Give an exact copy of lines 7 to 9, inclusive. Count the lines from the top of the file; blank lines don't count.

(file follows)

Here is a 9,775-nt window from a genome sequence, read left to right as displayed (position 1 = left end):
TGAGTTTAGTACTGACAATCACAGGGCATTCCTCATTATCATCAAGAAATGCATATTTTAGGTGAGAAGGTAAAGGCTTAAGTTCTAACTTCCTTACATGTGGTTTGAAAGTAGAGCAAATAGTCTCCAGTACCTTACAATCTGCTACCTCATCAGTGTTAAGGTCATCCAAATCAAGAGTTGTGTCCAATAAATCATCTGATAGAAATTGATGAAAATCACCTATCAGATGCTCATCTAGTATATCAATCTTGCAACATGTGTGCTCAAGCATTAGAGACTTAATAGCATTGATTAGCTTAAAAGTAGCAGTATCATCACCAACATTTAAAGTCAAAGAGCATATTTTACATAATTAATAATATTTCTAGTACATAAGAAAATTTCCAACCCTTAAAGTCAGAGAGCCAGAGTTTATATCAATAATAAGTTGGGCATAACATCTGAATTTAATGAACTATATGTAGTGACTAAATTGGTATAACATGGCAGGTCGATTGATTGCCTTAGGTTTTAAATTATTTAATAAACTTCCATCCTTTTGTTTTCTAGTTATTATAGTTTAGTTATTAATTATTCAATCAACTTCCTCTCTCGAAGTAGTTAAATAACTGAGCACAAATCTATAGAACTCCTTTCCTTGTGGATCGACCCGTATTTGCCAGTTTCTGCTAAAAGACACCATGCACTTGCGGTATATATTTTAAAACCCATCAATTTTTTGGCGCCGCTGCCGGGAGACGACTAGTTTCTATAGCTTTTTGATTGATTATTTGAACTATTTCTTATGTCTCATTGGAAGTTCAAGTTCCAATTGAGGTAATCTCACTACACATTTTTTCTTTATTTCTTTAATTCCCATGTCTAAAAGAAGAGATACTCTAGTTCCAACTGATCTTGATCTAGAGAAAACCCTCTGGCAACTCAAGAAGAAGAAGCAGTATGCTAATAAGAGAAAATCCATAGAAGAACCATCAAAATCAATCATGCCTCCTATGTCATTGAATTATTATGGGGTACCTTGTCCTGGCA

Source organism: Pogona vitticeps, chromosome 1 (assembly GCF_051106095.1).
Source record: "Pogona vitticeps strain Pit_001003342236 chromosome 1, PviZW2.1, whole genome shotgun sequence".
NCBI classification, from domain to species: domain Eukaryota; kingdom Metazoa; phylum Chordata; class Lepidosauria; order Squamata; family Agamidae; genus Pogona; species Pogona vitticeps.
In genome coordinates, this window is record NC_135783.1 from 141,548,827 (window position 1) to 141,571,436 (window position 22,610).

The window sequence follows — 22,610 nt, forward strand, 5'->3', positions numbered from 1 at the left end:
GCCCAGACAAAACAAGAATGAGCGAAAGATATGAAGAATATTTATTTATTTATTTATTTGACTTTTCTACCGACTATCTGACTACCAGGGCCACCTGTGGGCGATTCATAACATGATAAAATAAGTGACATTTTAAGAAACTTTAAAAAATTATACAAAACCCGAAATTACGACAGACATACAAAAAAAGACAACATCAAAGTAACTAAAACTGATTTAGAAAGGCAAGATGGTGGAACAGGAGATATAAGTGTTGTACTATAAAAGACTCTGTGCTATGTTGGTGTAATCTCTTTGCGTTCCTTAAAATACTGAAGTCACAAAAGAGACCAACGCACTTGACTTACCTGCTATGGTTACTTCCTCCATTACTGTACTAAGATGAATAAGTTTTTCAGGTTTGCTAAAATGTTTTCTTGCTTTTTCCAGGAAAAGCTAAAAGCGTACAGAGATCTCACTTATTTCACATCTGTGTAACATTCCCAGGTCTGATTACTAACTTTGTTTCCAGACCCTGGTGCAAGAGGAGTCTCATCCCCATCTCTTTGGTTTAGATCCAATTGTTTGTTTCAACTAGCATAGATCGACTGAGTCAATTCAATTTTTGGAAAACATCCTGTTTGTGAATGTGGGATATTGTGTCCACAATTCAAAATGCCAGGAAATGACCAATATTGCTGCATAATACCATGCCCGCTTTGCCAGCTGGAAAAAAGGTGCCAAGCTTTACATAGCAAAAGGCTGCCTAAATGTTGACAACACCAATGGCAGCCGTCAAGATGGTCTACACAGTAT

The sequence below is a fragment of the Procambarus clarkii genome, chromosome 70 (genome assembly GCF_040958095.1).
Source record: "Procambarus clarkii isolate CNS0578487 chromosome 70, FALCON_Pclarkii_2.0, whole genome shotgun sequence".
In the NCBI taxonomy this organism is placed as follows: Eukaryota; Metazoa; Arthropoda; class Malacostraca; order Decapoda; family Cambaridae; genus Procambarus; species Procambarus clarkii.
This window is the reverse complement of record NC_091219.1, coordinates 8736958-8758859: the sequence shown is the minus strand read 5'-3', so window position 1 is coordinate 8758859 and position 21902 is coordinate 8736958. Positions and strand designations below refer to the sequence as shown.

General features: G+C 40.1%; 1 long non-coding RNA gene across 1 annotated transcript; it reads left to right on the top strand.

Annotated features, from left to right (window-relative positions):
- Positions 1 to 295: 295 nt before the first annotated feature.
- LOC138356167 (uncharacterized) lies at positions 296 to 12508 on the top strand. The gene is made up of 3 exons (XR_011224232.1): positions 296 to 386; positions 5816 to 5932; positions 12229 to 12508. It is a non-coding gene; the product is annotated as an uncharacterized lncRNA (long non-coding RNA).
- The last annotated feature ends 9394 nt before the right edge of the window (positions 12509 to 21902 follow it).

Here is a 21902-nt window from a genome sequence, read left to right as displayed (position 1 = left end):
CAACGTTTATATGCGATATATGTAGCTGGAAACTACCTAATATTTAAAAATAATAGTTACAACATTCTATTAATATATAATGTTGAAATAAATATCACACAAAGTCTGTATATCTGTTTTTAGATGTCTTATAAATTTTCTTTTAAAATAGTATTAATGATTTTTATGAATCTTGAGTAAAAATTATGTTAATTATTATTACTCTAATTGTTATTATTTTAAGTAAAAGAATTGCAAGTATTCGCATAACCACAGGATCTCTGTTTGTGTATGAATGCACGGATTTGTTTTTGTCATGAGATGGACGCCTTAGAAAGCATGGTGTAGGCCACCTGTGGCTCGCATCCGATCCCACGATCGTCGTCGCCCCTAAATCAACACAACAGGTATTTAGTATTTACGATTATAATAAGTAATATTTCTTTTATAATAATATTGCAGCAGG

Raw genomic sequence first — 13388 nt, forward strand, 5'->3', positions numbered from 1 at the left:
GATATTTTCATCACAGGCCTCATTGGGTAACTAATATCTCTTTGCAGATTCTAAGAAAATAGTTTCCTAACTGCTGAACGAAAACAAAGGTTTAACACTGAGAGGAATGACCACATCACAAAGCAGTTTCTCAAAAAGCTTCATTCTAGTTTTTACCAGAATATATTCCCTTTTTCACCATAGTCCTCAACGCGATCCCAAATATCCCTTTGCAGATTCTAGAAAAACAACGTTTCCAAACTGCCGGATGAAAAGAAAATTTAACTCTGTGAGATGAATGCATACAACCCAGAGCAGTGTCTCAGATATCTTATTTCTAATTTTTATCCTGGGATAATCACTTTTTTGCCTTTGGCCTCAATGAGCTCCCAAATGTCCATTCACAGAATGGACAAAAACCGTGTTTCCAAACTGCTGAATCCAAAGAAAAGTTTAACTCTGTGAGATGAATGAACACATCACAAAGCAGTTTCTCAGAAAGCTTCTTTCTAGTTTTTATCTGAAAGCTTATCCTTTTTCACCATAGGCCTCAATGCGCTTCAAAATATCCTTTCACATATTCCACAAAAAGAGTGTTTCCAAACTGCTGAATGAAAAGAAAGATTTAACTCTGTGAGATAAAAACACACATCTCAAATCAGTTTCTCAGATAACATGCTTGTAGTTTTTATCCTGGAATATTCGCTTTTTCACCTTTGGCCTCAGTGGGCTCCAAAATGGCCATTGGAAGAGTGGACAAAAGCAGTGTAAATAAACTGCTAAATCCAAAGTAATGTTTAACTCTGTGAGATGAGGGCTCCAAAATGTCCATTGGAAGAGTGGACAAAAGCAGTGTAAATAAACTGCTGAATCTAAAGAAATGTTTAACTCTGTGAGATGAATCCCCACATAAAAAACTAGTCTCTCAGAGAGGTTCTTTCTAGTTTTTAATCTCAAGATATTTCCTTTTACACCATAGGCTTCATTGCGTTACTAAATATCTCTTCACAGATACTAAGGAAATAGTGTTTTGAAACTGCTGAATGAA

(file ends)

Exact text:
The window sequence follows — 22,610 nt, forward strand, 5'->3', positions numbered from 1 at the left end:
GCCCAGACAAAACAAGAATGAGCGAAAGATATGAAGAATATTTATTTATTTATTTATTTGACTTTTCTACCGACTATCTGACTACCAGGGCCACCTGTGGGCGATTCATAACATGATAAAATAAGTGACATTTTAAGAAACTTTAAAAAATTATACAAAACCCGAAATTACGACAGACATACAAAAAAAGACAACATCAAAGTAACTAAAACTGATTTAGAAAGGCAAGATGGTGGAACAGGAGATATAAGTGTTGTACTATAAAAGACTCTGTGCTATGTTGGTGTAATCTCTTTGCGTTCCTTAAAATACTGAAGTCACAAAAGAGACCAACGCACTTGACTTACCTGCTATGGTTACTTCCTCCATTACTGTACTAAGATGAATAAGTTTTTCAGGTTTGCTAAAATGTTTTCTTGCTTTTTCCAGGAAAAGCTAAAAGCGTACAGAGATCTCACTTATTTCACATCTGTGTAACATTCCCAGGTCTGATTACTAACTTTGTTTCCAGACCCTGGTGCAAGAGGAGTCTCATCCCCATCTCTTTGGTTTAGATCCAATTGTTTGTTTCAACTAGCATAGATCGACTGAGTCAATTCAATTTTTGGAAAACATCCTGTTTGTGAATGTGGGATATTGTGTCCACAATTCAAAATGCCAGGAAATGACCAATATTGCTGCATAATACCATGCCCGCTTTGCCAGCTGGAAAAAAGGTGCCAAGCTTTACATAGCAAAAGGCTGCCTAAATGTTGACAACACCAATGGCAGCCGTCAAGATGGTCTACACAGTAT

The sequence below is a fragment of the Procambarus clarkii genome, chromosome 70 (genome assembly GCF_040958095.1).